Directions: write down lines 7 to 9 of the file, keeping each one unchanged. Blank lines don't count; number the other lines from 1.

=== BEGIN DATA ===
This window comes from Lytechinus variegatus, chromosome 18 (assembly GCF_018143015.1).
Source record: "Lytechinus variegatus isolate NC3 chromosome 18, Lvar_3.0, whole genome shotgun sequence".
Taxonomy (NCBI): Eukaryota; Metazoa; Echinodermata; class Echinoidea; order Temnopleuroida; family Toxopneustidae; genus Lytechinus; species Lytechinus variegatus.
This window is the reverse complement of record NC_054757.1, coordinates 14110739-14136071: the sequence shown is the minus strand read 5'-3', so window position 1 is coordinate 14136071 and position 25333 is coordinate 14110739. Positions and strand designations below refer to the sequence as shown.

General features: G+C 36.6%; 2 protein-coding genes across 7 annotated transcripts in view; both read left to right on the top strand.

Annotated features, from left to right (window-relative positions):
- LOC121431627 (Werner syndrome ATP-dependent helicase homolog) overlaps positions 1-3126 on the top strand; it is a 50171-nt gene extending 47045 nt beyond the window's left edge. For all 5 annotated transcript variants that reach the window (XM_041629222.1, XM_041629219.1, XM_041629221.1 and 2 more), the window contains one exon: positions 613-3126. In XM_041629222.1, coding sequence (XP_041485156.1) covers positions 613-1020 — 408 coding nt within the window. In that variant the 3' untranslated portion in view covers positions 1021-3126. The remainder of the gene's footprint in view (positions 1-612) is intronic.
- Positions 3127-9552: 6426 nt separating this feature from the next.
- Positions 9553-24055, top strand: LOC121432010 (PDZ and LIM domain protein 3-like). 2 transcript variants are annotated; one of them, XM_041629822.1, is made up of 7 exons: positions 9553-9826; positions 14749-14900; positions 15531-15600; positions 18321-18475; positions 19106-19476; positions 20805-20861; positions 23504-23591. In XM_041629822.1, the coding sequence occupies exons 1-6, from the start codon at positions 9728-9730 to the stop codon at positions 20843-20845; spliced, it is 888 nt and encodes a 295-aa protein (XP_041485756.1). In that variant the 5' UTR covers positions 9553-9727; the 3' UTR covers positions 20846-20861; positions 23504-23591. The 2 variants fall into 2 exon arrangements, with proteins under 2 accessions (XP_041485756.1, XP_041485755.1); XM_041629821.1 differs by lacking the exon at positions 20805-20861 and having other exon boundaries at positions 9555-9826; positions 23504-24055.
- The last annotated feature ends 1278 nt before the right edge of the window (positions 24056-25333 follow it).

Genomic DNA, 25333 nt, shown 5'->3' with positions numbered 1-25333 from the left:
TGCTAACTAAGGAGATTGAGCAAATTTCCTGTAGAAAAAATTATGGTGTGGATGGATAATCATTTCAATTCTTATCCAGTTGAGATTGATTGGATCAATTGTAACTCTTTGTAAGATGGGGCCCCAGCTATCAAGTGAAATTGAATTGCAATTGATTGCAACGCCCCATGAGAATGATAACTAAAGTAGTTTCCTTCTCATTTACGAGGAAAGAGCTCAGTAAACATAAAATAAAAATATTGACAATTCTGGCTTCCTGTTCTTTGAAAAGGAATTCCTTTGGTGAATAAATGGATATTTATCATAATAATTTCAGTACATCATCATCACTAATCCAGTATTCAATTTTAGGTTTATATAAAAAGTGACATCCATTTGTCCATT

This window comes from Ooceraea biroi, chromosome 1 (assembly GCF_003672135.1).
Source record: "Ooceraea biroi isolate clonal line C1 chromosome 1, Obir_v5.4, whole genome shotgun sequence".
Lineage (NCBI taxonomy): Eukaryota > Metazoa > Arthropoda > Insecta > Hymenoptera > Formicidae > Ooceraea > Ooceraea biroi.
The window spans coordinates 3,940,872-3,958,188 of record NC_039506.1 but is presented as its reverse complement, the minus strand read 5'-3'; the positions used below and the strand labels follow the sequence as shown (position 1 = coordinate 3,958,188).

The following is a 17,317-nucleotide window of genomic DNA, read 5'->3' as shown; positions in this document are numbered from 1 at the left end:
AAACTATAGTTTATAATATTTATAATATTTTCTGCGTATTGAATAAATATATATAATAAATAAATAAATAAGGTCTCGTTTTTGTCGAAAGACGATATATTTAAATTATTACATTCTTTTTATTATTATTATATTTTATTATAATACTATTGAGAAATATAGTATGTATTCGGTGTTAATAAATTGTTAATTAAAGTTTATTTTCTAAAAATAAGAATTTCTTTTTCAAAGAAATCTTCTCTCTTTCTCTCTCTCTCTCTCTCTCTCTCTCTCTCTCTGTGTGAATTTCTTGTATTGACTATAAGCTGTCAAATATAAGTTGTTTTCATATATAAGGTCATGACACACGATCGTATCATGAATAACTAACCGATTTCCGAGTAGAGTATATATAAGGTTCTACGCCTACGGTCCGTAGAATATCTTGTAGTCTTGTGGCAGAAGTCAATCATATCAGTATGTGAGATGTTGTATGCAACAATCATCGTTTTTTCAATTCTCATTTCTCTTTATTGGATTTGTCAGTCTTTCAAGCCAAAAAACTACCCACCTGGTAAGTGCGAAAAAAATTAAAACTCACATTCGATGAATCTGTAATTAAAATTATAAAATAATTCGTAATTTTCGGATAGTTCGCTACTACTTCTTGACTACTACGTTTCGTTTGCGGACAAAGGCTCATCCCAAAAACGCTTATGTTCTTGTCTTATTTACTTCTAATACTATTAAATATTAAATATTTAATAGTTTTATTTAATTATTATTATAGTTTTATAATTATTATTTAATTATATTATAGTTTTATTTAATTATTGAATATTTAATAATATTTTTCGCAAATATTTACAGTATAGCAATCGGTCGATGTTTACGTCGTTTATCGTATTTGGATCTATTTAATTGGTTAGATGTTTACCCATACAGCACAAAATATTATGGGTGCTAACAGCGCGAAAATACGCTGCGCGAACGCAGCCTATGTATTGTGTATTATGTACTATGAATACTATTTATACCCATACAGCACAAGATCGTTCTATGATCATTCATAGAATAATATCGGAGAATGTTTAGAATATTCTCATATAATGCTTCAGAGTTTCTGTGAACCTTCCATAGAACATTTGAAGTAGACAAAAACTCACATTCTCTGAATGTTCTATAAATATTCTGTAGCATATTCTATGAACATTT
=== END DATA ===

- LOC121431627 (Werner syndrome ATP-dependent helicase homolog) overlaps positions 1-3126 on the top strand; it is a 50171-nt gene extending 47045 nt beyond the window's left edge. For all 5 annotated transcript variants that reach the window (XM_041629222.1, XM_041629219.1, XM_041629221.1 and 2 more), the window contains one exon: positions 613-3126. In XM_041629222.1, coding sequence (XP_041485156.1) covers positions 613-1020 — 408 coding nt within the window. In that variant the 3' untranslated portion in view covers positions 1021-3126. The remainder of the gene's footprint in view (positions 1-612) is intronic.
- Positions 3127-9552: 6426 nt separating this feature from the next.
- Positions 9553-24055, top strand: LOC121432010 (PDZ and LIM domain protein 3-like). 2 transcript variants are annotated; one of them, XM_041629822.1, is made up of 7 exons: positions 9553-9826; positions 14749-14900; positions 15531-15600; positions 18321-18475; positions 19106-19476; positions 20805-20861; positions 23504-23591. In XM_041629822.1, the coding sequence occupies exons 1-6, from the start codon at positions 9728-9730 to the stop codon at positions 20843-20845; spliced, it is 888 nt and encodes a 295-aa protein (XP_041485756.1). In that variant the 5' UTR covers positions 9553-9727; the 3' UTR covers positions 20846-20861; positions 23504-23591. The 2 variants fall into 2 exon arrangements, with proteins under 2 accessions (XP_041485756.1, XP_041485755.1); XM_041629821.1 differs by lacking the exon at positions 20805-20861 and having other exon boundaries at positions 9555-9826; positions 23504-24055.